The UK capital returns to the calendar for the first time since the 2015-16 season finale at Battersea Park later this month for a double-header at the ExCeL Centre in the Docklands.
But initial FIA data sent out to teams after revisions to the proposed circuit layout reveal the two races will be “close to a flat-out sprint race”, according to one team principal.
Whereas a conventional Formula E race requires drivers to recover 30 to 35% to energy to reach the finish, simulations for London suggest this could fall as far as 5%.
Without the need to lift and coast, as it stands, many think the absence of different in-race strategies will create a stalemate and a processional race.
Alternatively, if drivers do not need to save energy in the lead up to an overtake, some predict a crash-strewn race if lunges for position are without consequence.
Mercedes driver Stoffel Vandoorne told Autosport: “It’s something that Formula E needs to be aware of because a push lap and an energy saving lap is basically almost the same.
“If that’s going to be the case, these cars are not made for that.
“No brakes, they might be overheating, the racing is not going to be good because there’s no saving.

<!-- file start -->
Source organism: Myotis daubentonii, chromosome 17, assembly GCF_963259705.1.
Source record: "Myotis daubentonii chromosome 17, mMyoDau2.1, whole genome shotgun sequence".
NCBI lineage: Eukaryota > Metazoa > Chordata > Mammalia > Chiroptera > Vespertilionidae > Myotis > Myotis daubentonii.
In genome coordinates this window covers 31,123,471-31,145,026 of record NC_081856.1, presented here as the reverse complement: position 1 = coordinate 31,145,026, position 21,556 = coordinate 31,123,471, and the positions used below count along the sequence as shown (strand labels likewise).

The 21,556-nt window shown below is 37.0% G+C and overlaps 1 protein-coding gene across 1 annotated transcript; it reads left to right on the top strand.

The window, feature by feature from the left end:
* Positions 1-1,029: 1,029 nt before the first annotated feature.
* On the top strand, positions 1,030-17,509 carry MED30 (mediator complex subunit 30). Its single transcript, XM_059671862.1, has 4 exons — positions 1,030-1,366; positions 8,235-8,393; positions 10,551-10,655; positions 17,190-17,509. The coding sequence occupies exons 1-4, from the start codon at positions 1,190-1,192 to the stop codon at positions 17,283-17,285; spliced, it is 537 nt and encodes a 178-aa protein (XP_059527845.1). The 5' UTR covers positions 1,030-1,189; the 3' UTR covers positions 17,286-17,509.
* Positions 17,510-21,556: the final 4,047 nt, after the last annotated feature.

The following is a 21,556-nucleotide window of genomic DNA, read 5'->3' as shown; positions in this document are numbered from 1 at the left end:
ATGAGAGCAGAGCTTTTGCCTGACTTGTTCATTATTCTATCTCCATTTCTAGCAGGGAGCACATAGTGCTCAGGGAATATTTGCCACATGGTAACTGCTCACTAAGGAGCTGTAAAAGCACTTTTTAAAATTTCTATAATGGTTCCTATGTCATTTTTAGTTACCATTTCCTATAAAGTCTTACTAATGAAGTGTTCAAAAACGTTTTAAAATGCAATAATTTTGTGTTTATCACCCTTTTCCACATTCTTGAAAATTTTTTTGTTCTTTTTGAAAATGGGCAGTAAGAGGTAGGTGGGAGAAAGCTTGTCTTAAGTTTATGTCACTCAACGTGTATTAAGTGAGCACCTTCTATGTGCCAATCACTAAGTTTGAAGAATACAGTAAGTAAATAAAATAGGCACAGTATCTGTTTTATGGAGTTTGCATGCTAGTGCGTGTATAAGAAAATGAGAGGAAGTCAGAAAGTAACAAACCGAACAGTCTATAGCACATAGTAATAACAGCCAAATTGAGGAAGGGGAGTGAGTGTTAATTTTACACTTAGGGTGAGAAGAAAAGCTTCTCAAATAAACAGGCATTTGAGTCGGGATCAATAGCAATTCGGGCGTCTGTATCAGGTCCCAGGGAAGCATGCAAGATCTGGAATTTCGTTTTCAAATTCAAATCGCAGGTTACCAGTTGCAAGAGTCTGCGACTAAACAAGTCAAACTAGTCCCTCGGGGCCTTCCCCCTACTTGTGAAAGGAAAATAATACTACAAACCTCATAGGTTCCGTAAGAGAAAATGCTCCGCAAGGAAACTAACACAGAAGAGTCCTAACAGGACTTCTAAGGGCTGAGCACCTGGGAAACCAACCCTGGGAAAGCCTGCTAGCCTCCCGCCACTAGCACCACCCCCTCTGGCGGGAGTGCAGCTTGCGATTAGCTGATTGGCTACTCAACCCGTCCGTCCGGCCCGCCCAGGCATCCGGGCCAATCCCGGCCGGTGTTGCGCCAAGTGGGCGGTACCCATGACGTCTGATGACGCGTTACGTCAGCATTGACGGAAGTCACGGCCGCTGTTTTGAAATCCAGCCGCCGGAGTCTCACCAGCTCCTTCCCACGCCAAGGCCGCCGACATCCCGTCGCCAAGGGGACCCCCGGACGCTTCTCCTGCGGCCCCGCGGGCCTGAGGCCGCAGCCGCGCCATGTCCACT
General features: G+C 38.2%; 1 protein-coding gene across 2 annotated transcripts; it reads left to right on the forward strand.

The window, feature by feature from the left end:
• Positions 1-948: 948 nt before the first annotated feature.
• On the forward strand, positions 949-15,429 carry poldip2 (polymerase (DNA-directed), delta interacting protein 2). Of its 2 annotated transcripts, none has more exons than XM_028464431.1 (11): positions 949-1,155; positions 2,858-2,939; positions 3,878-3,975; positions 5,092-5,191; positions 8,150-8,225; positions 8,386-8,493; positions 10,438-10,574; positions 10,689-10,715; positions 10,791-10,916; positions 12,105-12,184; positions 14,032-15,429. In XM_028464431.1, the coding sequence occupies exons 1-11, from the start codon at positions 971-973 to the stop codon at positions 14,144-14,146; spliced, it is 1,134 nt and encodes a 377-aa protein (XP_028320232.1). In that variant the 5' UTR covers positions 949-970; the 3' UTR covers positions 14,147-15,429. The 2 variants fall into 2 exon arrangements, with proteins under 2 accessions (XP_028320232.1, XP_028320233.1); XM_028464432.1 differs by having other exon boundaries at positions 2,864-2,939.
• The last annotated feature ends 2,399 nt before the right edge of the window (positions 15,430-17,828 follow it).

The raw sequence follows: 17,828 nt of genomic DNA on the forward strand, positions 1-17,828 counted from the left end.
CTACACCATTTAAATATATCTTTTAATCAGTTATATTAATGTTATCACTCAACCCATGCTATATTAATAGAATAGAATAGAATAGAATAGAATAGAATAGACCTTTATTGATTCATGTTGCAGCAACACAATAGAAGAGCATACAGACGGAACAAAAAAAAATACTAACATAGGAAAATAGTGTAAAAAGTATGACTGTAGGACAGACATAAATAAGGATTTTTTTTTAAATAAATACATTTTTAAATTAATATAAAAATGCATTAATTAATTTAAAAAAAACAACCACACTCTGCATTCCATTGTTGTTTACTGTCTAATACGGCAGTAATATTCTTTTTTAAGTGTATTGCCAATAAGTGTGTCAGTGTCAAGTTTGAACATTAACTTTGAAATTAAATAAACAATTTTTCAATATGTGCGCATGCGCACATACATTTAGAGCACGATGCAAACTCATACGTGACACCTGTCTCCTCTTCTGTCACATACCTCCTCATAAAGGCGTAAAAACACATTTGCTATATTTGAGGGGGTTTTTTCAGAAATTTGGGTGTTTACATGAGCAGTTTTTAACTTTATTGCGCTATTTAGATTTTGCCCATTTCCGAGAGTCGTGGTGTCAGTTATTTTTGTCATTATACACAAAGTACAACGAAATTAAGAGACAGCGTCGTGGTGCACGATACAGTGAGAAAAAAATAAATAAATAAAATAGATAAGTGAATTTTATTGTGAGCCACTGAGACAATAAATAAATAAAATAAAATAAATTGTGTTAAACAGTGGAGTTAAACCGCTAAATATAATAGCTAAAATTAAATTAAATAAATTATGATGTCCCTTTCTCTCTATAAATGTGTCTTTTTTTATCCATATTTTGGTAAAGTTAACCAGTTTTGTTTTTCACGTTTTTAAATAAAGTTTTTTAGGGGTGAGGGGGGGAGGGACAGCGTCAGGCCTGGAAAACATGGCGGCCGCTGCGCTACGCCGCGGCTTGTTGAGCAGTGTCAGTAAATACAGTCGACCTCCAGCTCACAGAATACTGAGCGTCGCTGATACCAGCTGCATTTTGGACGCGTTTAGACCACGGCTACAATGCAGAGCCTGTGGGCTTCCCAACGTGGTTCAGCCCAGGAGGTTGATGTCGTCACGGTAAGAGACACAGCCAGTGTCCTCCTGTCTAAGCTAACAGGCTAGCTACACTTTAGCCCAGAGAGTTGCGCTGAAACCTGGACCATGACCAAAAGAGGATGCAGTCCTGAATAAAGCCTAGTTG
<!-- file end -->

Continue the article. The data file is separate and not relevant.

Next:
“There’s going to be crashes when people are going to try and overtake.
“It’s going to be quite messy if nothing changes.”
London E-Prix Track map
Photo by: Uncredited
Audi team principal Allan McNish likened the scenario to the 2018-19 season, before an amendment to the rules, which meant no energy was deducted after a safety car intervention.
That gave drivers time to bank an energy cushion during the neutralised period, which then created a sprint to the finish.
McNish told Autosport: “Clearly, as a general rule, this is a championship where we work on energy management.
“We never quite have enough.
“In season five, when we didn’t have the reductions after a safety car and it made it flat-out racing, there was a plateau.
“It wasn’t actually that interesting and it was a bit of a bumper-fest.
“We should learn the lessons of that.”
Drivers and team bosses have called on the FIA to make an energy reduction for the race.
There is scope for this under the wording of the Technical Regulations, which only states a race maximum of 52kWh.
Article 7.6 reads: “The amount of energy that can be delivered to the MGUs by the RESS is limited to 52 kWh.”
Vandoorne added: “The easiest solution is to do an energy reduction to make sure that everyone has to do energy saving.”
While the FIA has so far not responded to Autosport’s request for comment, one team boss described discussions with the governing body as having made “good progress”.
Jaguar Racing team director told Autosport: “If it needs adjusting, then I’m sure we will all work together to find the best compromise to make a great race. You want to have overtaking.”